Rural America Sees Rise In Infant Mortality
Nationwide, there is an OBGYN shortage, and living the rural life isn't an easy selling point for recruiters.
The Mississippi Delta — king of catfish and cotton and the Delta blues — a place that sometimes seems frozen in time.
Many gravitate to the old ways of doing things. Change is hard, but Mississippi Delta native Dr. Lakeisha Richardson, an OBGYN at Delta Health-Medical Group Women's Healthcare Clinic, says it's necessary to change the trend of babies dying.
"Unfortunately, there are a lot of traditions or cycles that really need to be broken that older women pass down to our younger moms that have worked or for babies that have survived," Richardson said. "But then when you have that one baby that doesn't, then it's like, 'Oh, where did we go wrong?'"
Dr. Richardson not only grew up in Indianola, Mississippi, but came back after school to raise her family here.
Mississippi leads the nation in infant mortality rates. For every 1,000 babies born, 10 of them die. In Mississippi, half of the state's population lives in rural areas. The Delta region in northern Mississippi is one of those areas. These communities are more likely to suffer from health inequities.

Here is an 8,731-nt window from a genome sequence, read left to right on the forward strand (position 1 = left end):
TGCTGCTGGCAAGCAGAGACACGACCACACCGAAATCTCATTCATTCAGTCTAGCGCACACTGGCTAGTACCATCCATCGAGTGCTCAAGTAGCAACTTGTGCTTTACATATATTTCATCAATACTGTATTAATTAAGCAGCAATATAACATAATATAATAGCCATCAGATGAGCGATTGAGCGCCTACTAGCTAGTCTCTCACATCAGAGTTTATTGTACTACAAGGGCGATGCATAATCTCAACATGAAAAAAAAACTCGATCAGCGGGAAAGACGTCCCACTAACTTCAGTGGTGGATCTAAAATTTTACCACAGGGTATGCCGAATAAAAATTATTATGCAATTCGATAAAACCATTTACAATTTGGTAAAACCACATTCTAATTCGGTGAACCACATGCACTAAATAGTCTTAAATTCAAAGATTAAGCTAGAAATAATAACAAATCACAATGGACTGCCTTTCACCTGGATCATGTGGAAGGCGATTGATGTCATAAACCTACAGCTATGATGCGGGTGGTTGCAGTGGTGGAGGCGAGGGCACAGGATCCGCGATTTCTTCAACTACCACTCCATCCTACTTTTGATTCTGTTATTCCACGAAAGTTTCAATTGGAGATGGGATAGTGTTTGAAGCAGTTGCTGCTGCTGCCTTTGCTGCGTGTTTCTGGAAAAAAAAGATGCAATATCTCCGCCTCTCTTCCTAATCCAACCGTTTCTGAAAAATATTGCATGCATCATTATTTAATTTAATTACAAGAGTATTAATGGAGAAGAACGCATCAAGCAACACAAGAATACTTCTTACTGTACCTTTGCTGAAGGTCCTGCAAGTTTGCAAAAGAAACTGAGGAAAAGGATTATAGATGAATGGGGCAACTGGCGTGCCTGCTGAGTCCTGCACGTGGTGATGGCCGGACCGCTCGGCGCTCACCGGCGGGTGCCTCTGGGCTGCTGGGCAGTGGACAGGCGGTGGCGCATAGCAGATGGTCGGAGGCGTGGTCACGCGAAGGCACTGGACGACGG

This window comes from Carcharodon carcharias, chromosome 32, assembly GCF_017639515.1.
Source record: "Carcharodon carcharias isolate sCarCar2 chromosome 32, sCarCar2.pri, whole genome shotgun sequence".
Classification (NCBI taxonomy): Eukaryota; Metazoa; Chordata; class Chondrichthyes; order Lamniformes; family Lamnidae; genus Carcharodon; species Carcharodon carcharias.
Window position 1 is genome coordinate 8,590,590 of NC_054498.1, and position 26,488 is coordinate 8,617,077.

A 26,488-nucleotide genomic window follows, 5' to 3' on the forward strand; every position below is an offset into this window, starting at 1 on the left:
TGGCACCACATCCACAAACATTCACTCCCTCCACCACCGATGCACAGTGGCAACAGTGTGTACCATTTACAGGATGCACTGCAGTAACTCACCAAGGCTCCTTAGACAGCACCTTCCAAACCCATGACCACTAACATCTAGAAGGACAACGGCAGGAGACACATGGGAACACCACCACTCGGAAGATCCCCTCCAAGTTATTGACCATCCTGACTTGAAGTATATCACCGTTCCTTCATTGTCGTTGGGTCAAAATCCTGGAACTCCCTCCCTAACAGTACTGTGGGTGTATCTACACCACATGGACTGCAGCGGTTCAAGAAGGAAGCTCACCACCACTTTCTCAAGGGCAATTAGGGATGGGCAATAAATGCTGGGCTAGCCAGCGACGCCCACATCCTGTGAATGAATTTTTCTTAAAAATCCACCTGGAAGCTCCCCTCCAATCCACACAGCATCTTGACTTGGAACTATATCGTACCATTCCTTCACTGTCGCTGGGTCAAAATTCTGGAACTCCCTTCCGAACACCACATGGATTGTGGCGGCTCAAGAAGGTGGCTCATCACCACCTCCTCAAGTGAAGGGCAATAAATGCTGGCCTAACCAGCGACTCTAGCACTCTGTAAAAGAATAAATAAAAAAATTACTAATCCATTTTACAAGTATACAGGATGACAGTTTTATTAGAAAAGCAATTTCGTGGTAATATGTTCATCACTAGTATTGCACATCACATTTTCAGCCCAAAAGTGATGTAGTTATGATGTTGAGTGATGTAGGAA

Women in the Mississippi Delta aren't the only ones fighting this infant mortality battle: Women in Arkansas also live in rural areas, with many of them having to drive over the U.S. 82 Greenville Bridge just to see doctors on the other side. It's a long drive, especially when you're expecting.
"They come from all over, unfortunately," Richardson said.
Unfortunately, because it could be a dangerous drive.
New mother Tara Winfrey Hawkins started having contractions on her way to an Arkansas hospital.
"The hospital that we called in, Lake Village, told us they didn't have a OBGYN doctor and that if the baby wasn't already coming out, I had to keep going to the next hospital," she said.
Hawkins delivered her baby in time, safely, but the hospital was almost an hour away.